In her Opinion dated 26 April 2018, Advocate General Kokott concludes that restrictions on the compensation payable by the UK Pension Protection Fund (PPF) to employees of insolvent companies is contrary to Directive 2008/94/EC (the Insolvency Directive).
The Advocate General accepts all of the arguments of the claimant Mr Hampshire, represented by Monckton Chambers’ Gerry Facenna QC and James Bourke. In particular, the Advocate General agrees that (except in cases of abuse) EU law entitles every employee of an insolvent employer to receive at least half of the total value of their accrued pension benefits, including any indexation benefits. The Advocate General also agrees that Article 8 of the Insolvency Directive is directly effective and can therefore be relied on directly against the Pension Protection Fund to override the terms of the Pensions Act 2004, and that in practice this binds the trustees administering any pension scheme that is or has been subject to PPF assessment.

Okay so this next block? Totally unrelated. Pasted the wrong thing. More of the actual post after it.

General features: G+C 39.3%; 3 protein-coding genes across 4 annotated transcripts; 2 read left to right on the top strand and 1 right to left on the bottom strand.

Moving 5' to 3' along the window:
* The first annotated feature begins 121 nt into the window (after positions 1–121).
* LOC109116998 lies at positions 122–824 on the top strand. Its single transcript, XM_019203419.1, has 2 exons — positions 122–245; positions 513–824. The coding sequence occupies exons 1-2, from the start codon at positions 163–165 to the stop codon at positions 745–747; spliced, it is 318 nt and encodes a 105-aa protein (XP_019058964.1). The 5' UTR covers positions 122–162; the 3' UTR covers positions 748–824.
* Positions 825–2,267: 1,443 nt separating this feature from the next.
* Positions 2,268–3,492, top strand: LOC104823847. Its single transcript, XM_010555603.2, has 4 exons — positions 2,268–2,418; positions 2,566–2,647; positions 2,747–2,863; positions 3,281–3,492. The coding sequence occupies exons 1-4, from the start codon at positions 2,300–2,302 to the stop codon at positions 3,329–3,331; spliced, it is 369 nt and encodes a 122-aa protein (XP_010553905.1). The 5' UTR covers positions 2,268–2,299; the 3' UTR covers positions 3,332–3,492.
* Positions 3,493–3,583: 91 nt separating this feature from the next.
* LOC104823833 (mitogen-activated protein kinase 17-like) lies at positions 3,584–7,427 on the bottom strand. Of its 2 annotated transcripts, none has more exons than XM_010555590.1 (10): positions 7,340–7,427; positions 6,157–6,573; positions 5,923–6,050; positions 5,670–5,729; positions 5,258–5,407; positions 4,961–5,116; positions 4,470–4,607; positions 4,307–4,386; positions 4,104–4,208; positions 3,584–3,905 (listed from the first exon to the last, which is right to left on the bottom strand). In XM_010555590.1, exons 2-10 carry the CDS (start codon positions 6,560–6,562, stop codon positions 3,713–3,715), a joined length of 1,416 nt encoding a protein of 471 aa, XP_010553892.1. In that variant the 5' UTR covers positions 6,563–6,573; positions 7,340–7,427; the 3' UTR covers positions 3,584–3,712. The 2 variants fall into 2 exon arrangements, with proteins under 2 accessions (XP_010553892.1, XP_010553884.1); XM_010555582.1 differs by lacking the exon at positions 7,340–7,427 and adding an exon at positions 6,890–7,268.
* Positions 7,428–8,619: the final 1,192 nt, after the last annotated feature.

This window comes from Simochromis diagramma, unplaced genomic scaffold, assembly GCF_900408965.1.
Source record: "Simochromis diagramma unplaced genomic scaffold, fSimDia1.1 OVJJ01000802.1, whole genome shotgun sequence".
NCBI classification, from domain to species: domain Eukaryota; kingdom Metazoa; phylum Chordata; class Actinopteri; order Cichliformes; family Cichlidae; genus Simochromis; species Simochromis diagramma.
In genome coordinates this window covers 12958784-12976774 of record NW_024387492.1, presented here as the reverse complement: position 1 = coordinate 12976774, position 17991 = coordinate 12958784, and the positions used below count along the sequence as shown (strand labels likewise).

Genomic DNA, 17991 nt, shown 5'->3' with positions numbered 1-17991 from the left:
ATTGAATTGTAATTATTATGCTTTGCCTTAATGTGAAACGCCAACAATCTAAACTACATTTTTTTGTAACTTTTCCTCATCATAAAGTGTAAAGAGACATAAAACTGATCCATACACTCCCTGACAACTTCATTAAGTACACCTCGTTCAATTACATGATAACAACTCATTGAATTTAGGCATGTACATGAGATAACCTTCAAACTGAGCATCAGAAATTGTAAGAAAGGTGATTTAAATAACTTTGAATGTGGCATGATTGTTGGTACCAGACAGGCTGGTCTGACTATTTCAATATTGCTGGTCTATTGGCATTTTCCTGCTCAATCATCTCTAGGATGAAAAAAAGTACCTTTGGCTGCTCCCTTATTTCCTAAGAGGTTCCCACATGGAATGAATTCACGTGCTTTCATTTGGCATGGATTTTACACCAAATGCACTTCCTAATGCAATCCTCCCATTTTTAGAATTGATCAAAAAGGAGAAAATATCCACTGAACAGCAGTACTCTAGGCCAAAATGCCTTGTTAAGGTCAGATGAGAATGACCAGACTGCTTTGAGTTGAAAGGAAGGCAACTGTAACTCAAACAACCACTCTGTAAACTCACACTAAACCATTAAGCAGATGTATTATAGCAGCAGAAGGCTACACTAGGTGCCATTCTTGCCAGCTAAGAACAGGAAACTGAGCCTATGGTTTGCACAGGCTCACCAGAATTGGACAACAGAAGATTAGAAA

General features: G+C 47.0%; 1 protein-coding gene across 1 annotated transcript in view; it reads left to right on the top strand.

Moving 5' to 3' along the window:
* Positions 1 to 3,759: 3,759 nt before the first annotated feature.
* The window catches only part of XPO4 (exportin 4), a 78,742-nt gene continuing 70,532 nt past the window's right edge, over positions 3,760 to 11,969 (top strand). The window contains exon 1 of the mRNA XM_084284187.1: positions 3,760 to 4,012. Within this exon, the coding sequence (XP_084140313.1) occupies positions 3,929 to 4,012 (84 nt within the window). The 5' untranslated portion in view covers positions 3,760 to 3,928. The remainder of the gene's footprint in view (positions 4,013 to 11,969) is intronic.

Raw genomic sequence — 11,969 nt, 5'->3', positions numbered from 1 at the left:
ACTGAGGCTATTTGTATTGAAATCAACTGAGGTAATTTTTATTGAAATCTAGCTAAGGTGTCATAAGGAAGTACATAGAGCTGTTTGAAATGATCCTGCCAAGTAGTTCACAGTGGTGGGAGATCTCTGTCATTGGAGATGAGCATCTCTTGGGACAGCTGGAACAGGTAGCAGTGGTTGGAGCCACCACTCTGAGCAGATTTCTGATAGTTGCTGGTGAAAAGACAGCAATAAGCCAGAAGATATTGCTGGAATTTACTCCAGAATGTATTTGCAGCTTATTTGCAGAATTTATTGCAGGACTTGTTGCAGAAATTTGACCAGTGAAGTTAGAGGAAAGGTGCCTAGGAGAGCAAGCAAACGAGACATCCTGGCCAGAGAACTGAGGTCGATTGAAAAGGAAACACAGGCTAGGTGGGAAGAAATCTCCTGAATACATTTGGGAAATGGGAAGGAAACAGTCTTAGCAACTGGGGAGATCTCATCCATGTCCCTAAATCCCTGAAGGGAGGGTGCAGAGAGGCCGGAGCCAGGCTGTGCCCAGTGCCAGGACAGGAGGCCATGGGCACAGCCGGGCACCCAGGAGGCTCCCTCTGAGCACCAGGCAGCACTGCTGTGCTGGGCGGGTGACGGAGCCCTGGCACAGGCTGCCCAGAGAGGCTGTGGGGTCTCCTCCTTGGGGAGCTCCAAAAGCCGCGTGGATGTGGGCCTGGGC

Assuming the Advocate General’s Opinion is followed by the Court of Justice, it will represent a significant victory for Mr Hampshire and hundreds of pensioners who have campaigned against the UK’s pension compensation cap for over a decade. Of potentially even greater significance than the ruling on the cap is the impact of any ruling that pensioners in receipt of PPF compensation must receive at least half of any entitlements to annual increases in their pension. Such a ruling would potentially benefit thousands of PPF members, including those who may have initially received a high percentage of their original pension but who have lost any accrued rights to index-linked or guaranteed annual increases.
The Court of Justice has not yet announced a date for its judgment.
A copy of the Advocate General’s Opinion is available here.
A previous news item on the reference by the Court of Appeal is here.